Children May Carry Coronavirus at High Levels, Study Finds

It has been a comforting refrain in the national conversation about reopening schools: Young children are mostly spared by the coronavirus and don’t seem to spread it to others, at least not very often.

But on Thursday, a study introduced an unwelcome wrinkle into this smooth narrative.

Infected children have at least as much of the coronavirus in their noses and throats as infected adults, according to the research. Indeed, children younger than age 5 may host up to 100 times as much of the virus in the upper respiratory tract as adults, the authors found.

That measurement does not necessarily prove children are passing the virus to others. Still, the findings should influence the debate over reopening schools, several experts said.

“The school situation is so complicated — there are many nuances beyond just the scientific one,” said Dr. Taylor Heald-Sargent, a pediatric infectious diseases expert at the Ann

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Gut Microbes Might Keep Malnourished Children From Growing

Still, that may be a risk worth taking for children with stunting who are not helped by diet alone, Dr. Ahmed said.

To identify this population, the researchers recruited more than 500 children from an urban district in Dhaka, Bangladesh, from 2016 to 2018; all were around 18 months old and at high risk of stunting. For three months, each child was given eggs, milk, vitamins and minerals, as well as antiparasitic medications to purge unwanted infections from their gut.

Most of the children in the study gained weight and grew, but just over one-fifth of them stayed obstinately small. Most of their small intestines showed signs of inflammation, the researchers found, a possible indicator of E.E.D.

An analysis of their gut contents also revealed that many of the children harbored several of the same types of bacteria in their small intestines. None of the microbial members of this “core

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Black Children Are More Likely to Die After Surgery Than White Peers, Study Shows

Black children are more than three times as likely to die within a month of surgery as white children, according to a study published in the journal Pediatrics on Monday.

Disparities in surgical outcomes between Black and white patients have been well established, with researchers attributing some of the difference to higher rates of chronic conditions among Black people. But this study, which looked at data on 172,549 children, highlights the racial disparities in health outcomes even when comparing healthy children.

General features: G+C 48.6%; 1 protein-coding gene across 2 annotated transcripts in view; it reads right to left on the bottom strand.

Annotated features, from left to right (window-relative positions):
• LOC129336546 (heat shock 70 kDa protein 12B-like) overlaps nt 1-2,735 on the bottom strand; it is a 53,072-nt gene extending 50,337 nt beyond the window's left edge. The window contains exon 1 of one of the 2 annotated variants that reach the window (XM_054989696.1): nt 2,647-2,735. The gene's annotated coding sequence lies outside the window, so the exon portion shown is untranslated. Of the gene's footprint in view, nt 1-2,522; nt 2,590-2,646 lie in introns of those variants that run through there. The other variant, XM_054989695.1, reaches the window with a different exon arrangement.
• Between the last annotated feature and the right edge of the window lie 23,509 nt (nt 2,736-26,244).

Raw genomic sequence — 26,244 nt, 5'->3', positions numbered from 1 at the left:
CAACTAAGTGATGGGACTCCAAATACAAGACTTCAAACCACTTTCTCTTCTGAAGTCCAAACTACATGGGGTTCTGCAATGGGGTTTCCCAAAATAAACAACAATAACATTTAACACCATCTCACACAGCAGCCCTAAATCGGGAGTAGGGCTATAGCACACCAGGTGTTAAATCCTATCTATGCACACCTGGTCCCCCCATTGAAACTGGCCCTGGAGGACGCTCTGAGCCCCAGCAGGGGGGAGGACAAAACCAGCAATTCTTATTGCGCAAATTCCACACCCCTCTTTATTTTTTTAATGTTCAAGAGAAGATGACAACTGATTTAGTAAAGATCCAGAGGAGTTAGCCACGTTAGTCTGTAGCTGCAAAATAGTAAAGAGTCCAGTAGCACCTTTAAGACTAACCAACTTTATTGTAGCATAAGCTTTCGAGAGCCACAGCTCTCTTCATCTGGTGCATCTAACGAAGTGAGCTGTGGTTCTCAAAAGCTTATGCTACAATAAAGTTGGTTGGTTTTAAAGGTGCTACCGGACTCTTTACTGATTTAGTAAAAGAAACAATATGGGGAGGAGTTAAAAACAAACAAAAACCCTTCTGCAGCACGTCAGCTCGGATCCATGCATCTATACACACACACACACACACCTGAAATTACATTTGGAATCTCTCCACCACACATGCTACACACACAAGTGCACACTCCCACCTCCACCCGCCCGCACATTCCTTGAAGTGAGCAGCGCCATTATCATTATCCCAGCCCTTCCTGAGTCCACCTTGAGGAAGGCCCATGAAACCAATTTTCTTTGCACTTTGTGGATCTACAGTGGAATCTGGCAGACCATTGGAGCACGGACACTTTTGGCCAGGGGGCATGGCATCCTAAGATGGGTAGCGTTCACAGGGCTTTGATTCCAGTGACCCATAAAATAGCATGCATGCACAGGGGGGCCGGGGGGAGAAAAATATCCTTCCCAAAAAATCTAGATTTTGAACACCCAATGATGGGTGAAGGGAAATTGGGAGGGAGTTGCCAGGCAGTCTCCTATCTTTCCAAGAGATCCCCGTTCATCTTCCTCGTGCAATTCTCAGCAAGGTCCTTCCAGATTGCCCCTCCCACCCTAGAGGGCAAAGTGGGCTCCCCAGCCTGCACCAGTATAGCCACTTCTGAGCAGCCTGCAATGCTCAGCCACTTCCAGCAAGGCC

Researchers found that Black children were 3.4 times as likely to die within a month after surgery and were 1.2 times as likely to develop postoperative complications. The authors performed a retrospective study based on data on children who underwent surgery from 2012 through 2017.

Olubukola Nafiu, the lead author of the study and a pediatric anesthesiologist at Nationwide Children’s Hospital in Columbus, Ohio, said the authors were

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Older Children Spread the Coronavirus Just as Much as Adults, New Study Finds

These older children are frequently as big as adults, and yet may have some of the same unhygienic habits as young children do. They may also have been more likely than the younger children to socialize with their peers within the high-rise complexes in South Korea.

“We can speculate all day about this, but we just don’t know,” Dr. Osterholm said. “The bottom line message is: There’s going to be transmission.”

He and other experts said schools will need to prepare for infections to pop up. Apart from implementing physical distancing, hand hygiene and masks, schools should also decide when and how to test students and staff — including, for example, bus drivers — when and how long to require people to quarantine, and when to decide to close and reopen schools.

But they face a monumental challenge because the evidence on transmission within schools has been far from conclusive

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